World Bulletin/News Desk
Jordan's King Abdullah, Israeli Prime Minister Benjamin Netanyahu and U.S. Secretary of State John Kerry will meet in Amman on Thursday to discuss problems between Israel and Palestinians in Jerusalem, the U.S. State Department said.
Jordanian Foreign Minister Nasser Judeh met Thursday with visiting U.S. Secretary of State John Kerry behind closed doors in Amman, a Jordanian diplomatic source has said.
Talks touched on recent developments in the Palestinian territories and Jerusalem, as well as means of fighting "terrorism," the source, who asked to remain anonymous, told Anadolu Agency.
Kerry is due to meet later in the day with Jordanian King Abdullah II and Palestinian Authority President Mahmoud Abbas before holding a press conference this afternoon to review the outcome of talks, the source noted.
The U.S. State Department said Kerry would hold talks with King Abdullah to discuss the tension in Jerusalem and a U.S.-led campaign – in which Jordan is taking part – against the Islamic State of Iraq and the Levant (ISIL) militant group.
Earlier this month, Jordan – which is responsible for Jerusalem's holy sites in line with a 1994 peace treaty with Israel – recalled its ambassador in Tel Aviv to protest Israeli "violations" in East Jerusalem.
Tension has run high in East Jerusalem since late last month, when Israel closed the Al-Aqsa Mosque compound for several hours after an extremist rabbi was injured in a West Jerusalem drive-by shooting.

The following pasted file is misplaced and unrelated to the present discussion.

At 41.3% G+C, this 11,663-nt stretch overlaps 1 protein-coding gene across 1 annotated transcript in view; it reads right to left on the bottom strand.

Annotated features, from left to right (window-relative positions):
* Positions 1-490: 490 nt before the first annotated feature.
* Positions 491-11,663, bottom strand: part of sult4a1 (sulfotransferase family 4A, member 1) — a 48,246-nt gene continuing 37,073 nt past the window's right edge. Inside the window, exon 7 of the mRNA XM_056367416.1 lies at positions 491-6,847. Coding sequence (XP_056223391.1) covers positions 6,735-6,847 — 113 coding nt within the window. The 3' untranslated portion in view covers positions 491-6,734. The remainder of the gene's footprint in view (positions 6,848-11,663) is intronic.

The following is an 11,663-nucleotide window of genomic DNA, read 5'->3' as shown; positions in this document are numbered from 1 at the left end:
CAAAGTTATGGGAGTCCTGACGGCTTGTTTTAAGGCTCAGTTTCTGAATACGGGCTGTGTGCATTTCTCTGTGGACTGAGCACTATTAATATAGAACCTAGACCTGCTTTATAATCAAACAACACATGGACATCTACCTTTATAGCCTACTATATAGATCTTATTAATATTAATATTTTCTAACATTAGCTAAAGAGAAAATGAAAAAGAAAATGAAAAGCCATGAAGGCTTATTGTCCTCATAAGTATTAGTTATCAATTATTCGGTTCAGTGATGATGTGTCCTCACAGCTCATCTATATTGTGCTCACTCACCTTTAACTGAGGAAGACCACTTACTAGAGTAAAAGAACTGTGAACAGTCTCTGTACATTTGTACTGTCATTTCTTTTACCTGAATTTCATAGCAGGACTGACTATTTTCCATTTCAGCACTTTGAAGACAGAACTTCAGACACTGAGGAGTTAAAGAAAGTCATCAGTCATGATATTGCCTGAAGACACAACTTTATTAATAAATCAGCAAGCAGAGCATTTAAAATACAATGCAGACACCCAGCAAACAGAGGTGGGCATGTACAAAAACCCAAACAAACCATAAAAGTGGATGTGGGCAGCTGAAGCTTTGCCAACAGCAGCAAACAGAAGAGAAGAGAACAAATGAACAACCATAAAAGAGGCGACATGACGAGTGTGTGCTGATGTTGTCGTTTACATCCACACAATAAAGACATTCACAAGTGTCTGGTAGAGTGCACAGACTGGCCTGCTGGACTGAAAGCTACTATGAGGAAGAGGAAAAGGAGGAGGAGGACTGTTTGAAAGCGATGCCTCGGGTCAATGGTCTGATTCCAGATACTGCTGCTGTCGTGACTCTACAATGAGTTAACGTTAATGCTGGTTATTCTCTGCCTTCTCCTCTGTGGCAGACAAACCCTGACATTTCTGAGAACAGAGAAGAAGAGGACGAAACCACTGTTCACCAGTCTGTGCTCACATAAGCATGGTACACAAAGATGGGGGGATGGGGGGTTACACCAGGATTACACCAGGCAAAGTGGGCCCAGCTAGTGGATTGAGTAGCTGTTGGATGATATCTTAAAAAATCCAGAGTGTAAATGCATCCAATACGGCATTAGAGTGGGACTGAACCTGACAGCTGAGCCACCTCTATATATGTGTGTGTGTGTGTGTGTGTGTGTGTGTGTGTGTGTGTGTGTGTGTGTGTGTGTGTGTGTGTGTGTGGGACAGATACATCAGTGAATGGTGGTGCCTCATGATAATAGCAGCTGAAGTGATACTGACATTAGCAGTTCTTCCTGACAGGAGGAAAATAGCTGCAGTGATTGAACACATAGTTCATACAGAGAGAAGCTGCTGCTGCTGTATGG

Unrest mounted further when Israeli forces killed a young Palestinian man suspected of shooting the rabbi in a raid on his East Jerusalem home.
Further aggravating the situation, a number of Israeli parliamentarians have forced their way into the mosque complex in recent days and weeks, drawing the ire of Muslim worshippers and official condemnation from Arab and Muslim countries.
For Muslims, Al-Aqsa represents the world's third holiest site. Jews, for their part, refer to the area as the "Temple Mount," claiming it was the site of two Jewish temples in ancient times.
Israel occupied East Jerusalem during the 1967 Middle East War. It later annexed the holy city in 1980, claiming it as the capital of the self-proclaimed Jewish state – a move never recognized by the international community.
In September 2000, a visit to Al-Aqsa by controversial Israeli politician Ariel Sharon triggered what later became known as the "Second Intifada," a popular uprising against Israel's decades-long occupation in which thousands of Palestinians were killed.
Last Mod: 13 Kasım 2014, 16:26